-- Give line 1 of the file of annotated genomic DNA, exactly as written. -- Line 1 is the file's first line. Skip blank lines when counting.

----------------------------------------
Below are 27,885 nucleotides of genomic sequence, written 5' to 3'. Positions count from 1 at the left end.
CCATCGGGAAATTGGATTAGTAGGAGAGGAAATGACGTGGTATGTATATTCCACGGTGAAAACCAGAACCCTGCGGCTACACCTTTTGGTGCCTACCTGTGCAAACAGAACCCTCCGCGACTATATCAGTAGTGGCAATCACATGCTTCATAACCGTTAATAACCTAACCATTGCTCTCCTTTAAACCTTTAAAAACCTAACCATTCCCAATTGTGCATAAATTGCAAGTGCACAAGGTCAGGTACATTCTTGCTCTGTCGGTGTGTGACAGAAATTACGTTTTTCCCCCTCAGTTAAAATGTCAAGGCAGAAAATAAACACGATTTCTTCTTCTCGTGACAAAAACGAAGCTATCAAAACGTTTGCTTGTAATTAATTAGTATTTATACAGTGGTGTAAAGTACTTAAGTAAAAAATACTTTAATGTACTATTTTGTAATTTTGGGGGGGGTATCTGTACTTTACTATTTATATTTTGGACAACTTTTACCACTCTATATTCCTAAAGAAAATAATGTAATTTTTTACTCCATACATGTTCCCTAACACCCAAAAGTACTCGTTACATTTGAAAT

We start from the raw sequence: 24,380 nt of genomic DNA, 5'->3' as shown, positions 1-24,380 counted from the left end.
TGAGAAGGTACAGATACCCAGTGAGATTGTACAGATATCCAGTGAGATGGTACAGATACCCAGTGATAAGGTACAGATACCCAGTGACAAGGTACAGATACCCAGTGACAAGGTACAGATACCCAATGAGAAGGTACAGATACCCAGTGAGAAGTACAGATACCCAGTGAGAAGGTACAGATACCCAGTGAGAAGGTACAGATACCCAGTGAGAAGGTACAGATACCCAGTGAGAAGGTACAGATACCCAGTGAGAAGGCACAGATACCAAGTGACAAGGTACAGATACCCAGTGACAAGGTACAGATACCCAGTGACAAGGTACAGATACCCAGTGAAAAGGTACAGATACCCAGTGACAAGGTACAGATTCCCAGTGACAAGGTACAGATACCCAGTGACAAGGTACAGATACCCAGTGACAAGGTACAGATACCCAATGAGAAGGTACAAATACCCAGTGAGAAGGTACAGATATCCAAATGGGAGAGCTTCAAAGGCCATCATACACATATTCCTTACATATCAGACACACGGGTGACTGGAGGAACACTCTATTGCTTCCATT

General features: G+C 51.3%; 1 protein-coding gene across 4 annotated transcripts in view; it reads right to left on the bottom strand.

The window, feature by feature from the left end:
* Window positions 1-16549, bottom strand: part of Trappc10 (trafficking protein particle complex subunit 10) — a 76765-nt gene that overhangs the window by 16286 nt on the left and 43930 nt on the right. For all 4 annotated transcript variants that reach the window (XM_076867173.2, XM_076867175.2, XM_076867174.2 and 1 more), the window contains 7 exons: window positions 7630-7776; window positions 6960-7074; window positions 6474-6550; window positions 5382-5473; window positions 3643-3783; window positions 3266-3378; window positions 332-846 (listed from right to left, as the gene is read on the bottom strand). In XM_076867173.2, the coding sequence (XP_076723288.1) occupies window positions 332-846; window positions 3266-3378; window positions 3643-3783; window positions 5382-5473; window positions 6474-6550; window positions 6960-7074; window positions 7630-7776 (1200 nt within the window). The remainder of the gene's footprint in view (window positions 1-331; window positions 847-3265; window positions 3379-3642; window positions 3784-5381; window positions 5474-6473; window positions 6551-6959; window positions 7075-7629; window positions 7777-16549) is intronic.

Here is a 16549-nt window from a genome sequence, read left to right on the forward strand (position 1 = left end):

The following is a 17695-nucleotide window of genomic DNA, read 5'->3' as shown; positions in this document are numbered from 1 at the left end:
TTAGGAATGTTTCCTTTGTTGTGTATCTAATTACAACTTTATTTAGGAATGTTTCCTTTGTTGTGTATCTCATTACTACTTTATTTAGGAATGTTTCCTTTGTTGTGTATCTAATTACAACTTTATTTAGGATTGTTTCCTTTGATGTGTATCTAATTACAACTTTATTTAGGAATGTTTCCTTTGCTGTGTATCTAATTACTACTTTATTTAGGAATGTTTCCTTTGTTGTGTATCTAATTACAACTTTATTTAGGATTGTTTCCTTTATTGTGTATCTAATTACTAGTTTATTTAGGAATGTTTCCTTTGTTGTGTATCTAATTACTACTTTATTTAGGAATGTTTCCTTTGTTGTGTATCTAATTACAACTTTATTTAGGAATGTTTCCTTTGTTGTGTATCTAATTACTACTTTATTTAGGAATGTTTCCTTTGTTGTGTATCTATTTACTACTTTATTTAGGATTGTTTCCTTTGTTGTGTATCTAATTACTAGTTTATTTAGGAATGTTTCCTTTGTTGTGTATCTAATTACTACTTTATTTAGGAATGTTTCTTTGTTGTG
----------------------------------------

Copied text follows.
Below are 27,885 nucleotides of genomic sequence, written 5' to 3'. Positions count from 1 at the left end.